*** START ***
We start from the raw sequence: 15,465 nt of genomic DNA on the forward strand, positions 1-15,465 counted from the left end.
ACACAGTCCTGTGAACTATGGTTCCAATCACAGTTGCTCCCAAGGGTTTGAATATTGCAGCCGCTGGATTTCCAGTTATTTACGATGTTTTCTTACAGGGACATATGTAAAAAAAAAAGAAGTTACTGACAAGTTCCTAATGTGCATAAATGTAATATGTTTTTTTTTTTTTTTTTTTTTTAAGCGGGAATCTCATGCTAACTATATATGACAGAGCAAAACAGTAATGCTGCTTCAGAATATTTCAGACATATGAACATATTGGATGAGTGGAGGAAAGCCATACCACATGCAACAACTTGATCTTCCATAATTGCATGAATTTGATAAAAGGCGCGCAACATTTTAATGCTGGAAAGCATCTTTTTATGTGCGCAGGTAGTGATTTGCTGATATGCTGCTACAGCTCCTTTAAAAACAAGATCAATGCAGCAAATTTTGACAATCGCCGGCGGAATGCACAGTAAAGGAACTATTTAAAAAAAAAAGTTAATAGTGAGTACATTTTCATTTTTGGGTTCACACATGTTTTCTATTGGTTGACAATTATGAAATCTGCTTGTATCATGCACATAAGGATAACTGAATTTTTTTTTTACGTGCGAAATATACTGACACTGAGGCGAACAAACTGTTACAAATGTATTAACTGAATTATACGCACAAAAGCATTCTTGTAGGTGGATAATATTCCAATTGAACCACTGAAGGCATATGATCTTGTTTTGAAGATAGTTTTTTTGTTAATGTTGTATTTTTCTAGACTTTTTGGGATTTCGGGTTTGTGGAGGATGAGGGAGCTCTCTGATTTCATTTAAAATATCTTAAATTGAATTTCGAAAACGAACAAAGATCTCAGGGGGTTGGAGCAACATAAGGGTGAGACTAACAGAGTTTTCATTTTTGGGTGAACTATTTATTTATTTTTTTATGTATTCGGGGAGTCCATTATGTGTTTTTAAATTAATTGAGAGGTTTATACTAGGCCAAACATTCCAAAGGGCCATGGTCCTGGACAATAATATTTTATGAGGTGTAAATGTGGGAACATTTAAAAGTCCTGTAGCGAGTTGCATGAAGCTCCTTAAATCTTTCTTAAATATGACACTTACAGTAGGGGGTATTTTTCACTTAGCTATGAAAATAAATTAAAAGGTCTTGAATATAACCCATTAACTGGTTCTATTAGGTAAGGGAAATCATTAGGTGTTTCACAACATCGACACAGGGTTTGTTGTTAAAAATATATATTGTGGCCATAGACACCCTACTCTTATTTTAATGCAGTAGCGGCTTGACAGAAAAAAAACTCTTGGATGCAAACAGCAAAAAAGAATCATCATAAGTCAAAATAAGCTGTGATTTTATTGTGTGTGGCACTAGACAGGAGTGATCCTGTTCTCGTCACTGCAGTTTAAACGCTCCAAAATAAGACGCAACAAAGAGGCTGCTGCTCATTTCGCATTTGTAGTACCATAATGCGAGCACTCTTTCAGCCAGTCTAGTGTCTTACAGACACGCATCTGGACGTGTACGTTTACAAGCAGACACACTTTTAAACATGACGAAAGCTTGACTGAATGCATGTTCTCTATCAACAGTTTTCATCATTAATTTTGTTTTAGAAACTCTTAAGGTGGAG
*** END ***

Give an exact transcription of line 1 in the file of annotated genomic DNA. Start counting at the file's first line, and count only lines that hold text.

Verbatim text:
We start from the raw sequence: 15,465 nt of genomic DNA on the forward strand, positions 1-15,465 counted from the left end.